The design for the flag of the state of North Dakota is an almost exact copy of the unit banner carried by the state’s troop contingent in the Philippine–American War. It was adopted by the North Dakota Legislative Assembly on March 3, 1911, although the color was not precisely specified at that time. Legislation in 1943 brought the flag in line with the original troop banner, which is on display at the North Dakota Heritage Center in Bismarck. The flag also resembles the Great Seal of the United States.

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US and Colorado Flags on Our Flagpole

Colorado – The Centennial State

The flag of the state of Colorado consists of three horizontal stripes of equal width; the top and bottom stripes are blue, and the middle stripe white. On top of these stripes sits a circular red “C”, filled with a golden disk. The blue is meant to represent the skies, the gold stands for the gold rush in the late 19th century, the white represents the snowcapped mountains, and the red represents the ruddy earth.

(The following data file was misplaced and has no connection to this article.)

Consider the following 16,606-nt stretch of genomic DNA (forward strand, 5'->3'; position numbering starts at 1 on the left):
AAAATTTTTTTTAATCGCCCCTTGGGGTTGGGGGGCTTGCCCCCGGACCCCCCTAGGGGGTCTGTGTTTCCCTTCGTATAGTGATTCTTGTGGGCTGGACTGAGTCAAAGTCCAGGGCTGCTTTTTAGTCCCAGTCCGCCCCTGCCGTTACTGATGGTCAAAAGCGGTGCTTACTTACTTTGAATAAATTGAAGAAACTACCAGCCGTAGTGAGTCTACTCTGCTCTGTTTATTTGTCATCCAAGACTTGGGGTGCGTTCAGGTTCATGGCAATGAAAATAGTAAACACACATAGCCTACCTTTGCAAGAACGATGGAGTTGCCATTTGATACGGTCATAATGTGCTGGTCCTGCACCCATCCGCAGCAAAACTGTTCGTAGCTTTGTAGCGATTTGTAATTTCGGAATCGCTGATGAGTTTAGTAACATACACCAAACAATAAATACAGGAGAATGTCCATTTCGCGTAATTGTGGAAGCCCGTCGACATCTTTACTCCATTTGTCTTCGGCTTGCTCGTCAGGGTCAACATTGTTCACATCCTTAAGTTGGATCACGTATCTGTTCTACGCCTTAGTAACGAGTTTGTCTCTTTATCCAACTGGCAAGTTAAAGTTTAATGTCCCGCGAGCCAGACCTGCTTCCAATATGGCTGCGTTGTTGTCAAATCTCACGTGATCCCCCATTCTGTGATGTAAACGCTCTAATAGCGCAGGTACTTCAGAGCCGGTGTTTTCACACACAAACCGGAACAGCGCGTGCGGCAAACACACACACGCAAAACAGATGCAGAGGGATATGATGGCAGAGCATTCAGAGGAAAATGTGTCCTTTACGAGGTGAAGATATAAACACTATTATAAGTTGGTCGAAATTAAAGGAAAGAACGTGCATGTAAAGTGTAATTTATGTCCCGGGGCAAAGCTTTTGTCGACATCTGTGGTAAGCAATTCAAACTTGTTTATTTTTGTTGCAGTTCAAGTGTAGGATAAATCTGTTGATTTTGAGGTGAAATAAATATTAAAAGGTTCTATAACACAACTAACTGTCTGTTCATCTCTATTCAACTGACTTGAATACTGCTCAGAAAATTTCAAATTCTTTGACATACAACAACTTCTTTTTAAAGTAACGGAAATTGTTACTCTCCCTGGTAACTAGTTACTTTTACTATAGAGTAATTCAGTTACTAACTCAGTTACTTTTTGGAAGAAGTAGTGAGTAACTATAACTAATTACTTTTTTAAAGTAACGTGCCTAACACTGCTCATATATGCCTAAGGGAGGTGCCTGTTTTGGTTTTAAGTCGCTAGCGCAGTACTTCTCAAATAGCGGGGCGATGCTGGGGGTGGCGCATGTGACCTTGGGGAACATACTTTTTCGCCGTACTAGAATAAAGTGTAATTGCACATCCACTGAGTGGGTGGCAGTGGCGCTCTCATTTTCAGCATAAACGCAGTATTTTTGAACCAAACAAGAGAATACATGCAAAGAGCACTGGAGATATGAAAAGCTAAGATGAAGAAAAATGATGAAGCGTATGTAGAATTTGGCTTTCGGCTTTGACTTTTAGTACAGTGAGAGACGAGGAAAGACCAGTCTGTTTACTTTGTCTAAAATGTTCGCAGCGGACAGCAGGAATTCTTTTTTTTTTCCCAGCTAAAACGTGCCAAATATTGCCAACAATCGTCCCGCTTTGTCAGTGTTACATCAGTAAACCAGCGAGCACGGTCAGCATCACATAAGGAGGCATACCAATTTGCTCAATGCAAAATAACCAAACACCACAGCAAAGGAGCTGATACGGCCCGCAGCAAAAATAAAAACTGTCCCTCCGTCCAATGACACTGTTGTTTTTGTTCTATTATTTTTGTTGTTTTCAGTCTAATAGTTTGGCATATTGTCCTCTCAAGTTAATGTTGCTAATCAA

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Nebraska Flag on Our Flagpole

Nebraska – The Cornhusker State

The flag of the state of Nebraska is a blue rectangular cloth charged with the Nebraskan state seal. The current design was commissioned in 1925, when a bill was passed that the flag would have the Nebraska state seal in gold and silver on a field of national blue.